Janet Yellen and her Federal Reserve colleagues, meeting in Washington this week to discuss monetary policy, have a spate of crucial factors to consider. How strong is the labor market? What's happening with the global outlook, and what does it mean for inflation?
Investors see a slim chance of an interest-rate increase at the Federal Open Market Committee's gathering, which concludes Wednesday. Here are the global events and economic data that have brought us to this point.
A major nail in July's coffin came even before the last Fed rate decision. In May, job gains plummeted to an initially reported 38,000, since revised down to just 11,000. That's the worst reading since 2010 and way lower than the 221,000 average gain in the year through April. Combined with a less dramatic slowdown in the prior two months, it was enough to make investors and Fed officials alike worry that the job market had hit a speed bump.
The Fed's June decision further dented the rate-hike outlook. In their post-meeting statement, officials noted that the "pace of improvement in the labor market has slowed" while economic activity more broadly accelerated, and even Kansas City Fed President Esther George voted to stand pat. George is an inflation hawk who dissented, in favor of a hike, when her colleagues voted to hold rates steady back in April.
Markets saw essentially no chance of a rate increase in July (or at any meeting this year) in the days immediately following the U.K.'s June 23 vote to exit the European Union. In the weeks since, some Fed officials have downplayed the move's importance, with St. Louis Fed President James Bullard saying that it would have "close to zero" impact on the U.S., while others have struck a more cautious note. Fed Governor Daniel Tarullo said the global financial system has weathered the initial shock of the Brexit vote, but that it isn’t possible to know how much the resulting uncertainty will cut into growth.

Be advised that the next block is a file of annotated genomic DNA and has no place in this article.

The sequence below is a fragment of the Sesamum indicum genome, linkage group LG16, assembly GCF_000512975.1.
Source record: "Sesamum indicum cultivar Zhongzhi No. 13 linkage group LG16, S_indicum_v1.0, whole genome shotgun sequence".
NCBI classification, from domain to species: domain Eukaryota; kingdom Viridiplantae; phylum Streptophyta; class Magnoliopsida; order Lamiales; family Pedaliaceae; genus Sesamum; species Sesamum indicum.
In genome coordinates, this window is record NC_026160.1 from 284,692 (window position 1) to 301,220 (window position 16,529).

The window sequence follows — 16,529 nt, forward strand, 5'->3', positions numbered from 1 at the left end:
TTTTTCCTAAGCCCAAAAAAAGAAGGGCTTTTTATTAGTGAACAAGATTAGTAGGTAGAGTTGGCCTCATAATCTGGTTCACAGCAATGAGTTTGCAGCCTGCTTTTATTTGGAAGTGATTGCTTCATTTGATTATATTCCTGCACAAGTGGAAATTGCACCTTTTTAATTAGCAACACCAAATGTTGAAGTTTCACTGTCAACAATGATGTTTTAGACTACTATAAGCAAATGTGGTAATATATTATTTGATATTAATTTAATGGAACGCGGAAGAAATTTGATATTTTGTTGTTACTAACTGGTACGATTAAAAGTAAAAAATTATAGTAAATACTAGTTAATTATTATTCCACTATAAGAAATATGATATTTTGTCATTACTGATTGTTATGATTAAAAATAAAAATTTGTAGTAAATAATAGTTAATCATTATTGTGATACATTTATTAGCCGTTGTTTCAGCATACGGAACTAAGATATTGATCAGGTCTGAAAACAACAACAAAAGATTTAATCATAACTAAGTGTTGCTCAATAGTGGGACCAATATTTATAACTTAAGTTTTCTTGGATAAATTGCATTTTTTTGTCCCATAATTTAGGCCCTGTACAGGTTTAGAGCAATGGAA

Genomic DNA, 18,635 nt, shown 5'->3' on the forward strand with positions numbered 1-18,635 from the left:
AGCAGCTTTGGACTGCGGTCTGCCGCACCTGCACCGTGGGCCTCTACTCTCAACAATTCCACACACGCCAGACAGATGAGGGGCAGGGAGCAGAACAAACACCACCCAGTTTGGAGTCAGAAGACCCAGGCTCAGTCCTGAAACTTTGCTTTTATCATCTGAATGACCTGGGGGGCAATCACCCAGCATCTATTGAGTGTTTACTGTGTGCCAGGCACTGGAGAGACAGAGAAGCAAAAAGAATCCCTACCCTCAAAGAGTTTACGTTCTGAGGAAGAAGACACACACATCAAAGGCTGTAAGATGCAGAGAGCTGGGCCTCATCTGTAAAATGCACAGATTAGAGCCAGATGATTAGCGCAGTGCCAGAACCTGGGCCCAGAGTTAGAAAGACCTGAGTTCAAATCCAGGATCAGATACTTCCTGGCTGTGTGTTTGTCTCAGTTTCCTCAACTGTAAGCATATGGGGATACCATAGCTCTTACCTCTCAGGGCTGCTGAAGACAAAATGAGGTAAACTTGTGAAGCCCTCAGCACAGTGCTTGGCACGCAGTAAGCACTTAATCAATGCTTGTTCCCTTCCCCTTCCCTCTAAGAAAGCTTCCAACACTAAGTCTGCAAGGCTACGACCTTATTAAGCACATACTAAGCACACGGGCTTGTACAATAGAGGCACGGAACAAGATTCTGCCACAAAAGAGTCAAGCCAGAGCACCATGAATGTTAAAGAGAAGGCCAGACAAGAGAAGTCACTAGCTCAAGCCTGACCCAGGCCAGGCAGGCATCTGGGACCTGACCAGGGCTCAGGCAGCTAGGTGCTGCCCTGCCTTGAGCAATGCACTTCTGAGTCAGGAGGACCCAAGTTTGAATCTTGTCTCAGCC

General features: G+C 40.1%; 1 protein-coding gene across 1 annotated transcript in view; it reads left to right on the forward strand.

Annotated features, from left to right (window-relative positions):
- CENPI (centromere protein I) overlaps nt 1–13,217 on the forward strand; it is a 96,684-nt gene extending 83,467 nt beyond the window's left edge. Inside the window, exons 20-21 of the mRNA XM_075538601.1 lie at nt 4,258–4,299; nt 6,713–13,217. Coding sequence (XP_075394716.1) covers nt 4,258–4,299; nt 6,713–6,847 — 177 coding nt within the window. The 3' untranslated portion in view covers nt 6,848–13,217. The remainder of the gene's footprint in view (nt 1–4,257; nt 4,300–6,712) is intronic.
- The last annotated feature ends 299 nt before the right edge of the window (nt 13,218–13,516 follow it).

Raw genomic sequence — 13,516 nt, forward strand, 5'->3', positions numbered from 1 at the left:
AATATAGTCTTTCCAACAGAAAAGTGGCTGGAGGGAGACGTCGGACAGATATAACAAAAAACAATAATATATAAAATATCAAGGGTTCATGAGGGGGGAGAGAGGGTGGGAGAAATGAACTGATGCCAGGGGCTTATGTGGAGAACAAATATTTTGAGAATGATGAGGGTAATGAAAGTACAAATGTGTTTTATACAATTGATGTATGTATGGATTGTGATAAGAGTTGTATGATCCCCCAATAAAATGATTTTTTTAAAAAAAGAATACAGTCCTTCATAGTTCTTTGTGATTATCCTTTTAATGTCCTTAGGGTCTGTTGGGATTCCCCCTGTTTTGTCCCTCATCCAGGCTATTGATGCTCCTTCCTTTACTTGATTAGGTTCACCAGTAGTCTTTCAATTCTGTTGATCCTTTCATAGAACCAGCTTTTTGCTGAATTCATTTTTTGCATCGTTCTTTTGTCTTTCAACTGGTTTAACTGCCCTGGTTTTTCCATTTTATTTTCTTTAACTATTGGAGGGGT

Strong job gains in June revived the chances of a July increase — and, in a more dramatic way, bumped up the chances of a rate hike by the end of the year. Employers added 287,000 jobs last month, the strongest gain since October. The rebound in hiring “tells me we’re continuing to make progress in terms of reducing labor-market slack,'' Dallas Fed President Robert Kaplan told reporters on July 13 in Houston.
More good news has come in on the other side of the Fed's dual employment-and-price mandate: Core inflation continues to firm. The consumer price index climbed 2.3 percent from the prior year in May, excluding food and energy, data released July 15 showed. While that's not the Fed's preferred gauge, it does show progress toward the central bank's goal. The Commerce Department index that the Fed watches more closely is rising at a faster pace than last year, with its next release Aug. 2.
Taken together, these economic changes probably aren't enough to inspire the Fed to hike rates this month. There are silver linings here that could find their way into the Fed's post-meeting statement, though, and while there's no press conference Wednesday, Yellen may provide more detail on her thinking when she speaks Aug. 26 at the annual Jackson Hole, Wyoming gathering.
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